Huge fight expected when statin patents expire

August 8, 2005

As the countdown on different statin drugs' licenses continues, so do the plans for generic formulations. A generic formulation for simvastatin (Zocor) has received tentative approval, and others are expected to follow.

As the countdown on different statin drugs' licenses continues, so do the plans for generic formulations. A generic formulation for simvastatin (Zocor) has received tentative approval, and others are expected to follow.

However, pharmacists should expect that the major drug companies that manufacture statins-such as Pfizer and Merck-will not "go gentle into that good night" of lost profits. These are the strategies that pharmacists can expect to see: combinations that target more than one aspect of lipid dysregulation and efforts to maintain branding so that patients are reluctant to use generics. However, an effort to get the Food & Drug Administration to approve drugs in the statin class for over-the-counter (OTC) dispensing is unlikely to be met with success, according to several sources.

In separate telephone interviews with Drug Topics, several experts discussed their views on what manufacturers' next steps might be. "Although several generic formulations will become available, companies that manufacture statins will take several innovative steps with their drugs." So said Elio Evangelista, a senior research analyst at Durham, N.C.-based Cutting Edge Information, which has been tracking the statin market for some time. Last year, Drug Topics highlighted Cutting Edge Information's report, "Combating Statins: Pharmaceutical Brand Defense." The report anticipated that the FDA would not look favorably on OTC applications for statins until "the industry can prove that the public can safely self-medicate with statins," but that "with many blockbuster statin products approaching patent expiration ... the industry will have to act fast."

Some protective actions may consist of combination drugs that combine the statin with a lipid-lowering agent that works by another mechanism, with Pfizer highlighting the Lipitor component. One possibility would be a combination of Lipitor with Pfizer's torcetrapid-an agent that raises high-density lipoprotein (HDL) cholesterol and lowers low-density lipoprotein (LDL) cholesterol-so that the two drugs would favorably influence the total cholesterol-HDL ratio.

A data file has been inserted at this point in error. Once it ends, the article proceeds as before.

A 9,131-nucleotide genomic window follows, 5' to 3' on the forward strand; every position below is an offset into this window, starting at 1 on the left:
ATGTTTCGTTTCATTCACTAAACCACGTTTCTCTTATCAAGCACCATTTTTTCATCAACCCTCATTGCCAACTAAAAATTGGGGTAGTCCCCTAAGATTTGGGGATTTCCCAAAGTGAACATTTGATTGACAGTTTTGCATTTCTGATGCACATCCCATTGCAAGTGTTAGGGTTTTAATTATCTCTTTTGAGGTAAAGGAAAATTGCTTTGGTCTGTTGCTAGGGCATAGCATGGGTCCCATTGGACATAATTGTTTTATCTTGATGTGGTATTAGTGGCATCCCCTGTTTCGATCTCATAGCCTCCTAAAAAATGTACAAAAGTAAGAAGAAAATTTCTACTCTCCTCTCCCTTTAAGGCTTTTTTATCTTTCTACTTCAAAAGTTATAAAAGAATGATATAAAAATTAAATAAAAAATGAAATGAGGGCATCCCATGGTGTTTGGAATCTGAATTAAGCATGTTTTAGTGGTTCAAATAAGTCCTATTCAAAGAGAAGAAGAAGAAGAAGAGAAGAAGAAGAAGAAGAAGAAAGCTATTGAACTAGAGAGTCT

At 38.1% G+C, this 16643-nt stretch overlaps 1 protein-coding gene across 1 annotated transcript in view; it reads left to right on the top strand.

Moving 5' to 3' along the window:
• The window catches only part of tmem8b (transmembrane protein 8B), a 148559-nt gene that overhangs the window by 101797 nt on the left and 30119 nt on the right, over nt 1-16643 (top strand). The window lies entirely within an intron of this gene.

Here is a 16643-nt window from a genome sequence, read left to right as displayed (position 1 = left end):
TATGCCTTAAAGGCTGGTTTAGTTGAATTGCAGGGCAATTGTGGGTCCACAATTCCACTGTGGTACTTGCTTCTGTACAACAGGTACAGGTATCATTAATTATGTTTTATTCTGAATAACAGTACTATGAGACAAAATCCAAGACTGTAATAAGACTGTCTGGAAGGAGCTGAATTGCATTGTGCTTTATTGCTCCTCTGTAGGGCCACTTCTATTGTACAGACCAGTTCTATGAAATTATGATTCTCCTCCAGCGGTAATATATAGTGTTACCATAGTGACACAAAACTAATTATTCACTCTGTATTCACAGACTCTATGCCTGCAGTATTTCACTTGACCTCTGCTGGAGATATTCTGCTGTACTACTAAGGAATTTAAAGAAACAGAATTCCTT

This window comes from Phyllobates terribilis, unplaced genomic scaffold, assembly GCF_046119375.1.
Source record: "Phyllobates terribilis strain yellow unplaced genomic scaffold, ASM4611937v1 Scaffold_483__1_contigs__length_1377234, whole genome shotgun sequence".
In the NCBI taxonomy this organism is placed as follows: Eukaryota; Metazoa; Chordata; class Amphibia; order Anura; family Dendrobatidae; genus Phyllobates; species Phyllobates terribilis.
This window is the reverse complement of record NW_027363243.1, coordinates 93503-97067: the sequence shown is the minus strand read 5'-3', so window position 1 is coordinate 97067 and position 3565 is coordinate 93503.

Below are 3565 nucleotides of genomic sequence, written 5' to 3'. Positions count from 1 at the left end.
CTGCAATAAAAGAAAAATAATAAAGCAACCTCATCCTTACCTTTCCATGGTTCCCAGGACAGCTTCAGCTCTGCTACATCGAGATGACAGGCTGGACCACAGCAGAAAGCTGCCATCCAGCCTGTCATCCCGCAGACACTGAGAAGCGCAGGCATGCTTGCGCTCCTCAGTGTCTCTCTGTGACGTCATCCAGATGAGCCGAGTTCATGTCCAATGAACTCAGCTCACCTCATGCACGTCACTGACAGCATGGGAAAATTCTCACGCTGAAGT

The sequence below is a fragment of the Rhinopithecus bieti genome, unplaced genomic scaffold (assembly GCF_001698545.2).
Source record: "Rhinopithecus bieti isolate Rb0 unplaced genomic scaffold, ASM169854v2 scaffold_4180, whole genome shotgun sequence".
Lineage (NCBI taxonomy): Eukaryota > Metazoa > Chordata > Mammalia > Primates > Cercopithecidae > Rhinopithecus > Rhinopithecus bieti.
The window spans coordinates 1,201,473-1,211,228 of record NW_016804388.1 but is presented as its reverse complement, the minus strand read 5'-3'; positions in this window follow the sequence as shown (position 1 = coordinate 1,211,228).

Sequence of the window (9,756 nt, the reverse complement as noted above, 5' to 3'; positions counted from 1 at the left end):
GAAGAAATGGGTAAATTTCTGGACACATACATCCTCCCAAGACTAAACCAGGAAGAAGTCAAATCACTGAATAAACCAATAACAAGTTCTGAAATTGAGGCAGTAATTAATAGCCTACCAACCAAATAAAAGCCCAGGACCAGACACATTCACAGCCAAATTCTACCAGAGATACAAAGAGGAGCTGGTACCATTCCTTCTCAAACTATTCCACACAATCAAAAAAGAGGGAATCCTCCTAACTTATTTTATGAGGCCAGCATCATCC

"When patients take a drug that works for a long time, they're reluctant to switch," Evangelista commented. "Pfizer's banking on patients preferring a Lipitor add-on to a switch. Other drug companies are taking that action as well."

An example would be Vytorin, which combines Merck's statin simvastatin (Zocor) with ezetimibe (Zetia), which is produced by Schering-Plough and inhibits absorption of cholesterol into the liver and intestines. Merck is hoping that Vytorin can fend off the encroachments of generic simvastatin, which is already commercially available.

The availability of generic simvastatin will affect the pricing of the statin class overall, Evangelista said. He noted that Zocor was the second-highest selling drug in 2004, with worldwide sales of $5.2 billion. Therefore, Merck will be affected first and others subsequently as they are forced to lower prices to compete with generic simvastatin.

OTC statins: Not for now The prospect of statins going OTC is not on the near horizon and may not be on the distant one either, according to Evangelista. "The FDA doesn't look too enthusiastically at this strategy," he said. "It still wants to see if it is safe for statins to go OTC. The chief concern is that patients may overuse a statin drug.

"An additional concern centers around drug-drug interaction, including the prospect that some patients would combine an OTC statin with a prescription formulation." For now, pharmacists can expect statins to continue to be available only by prescription in the United States, he said.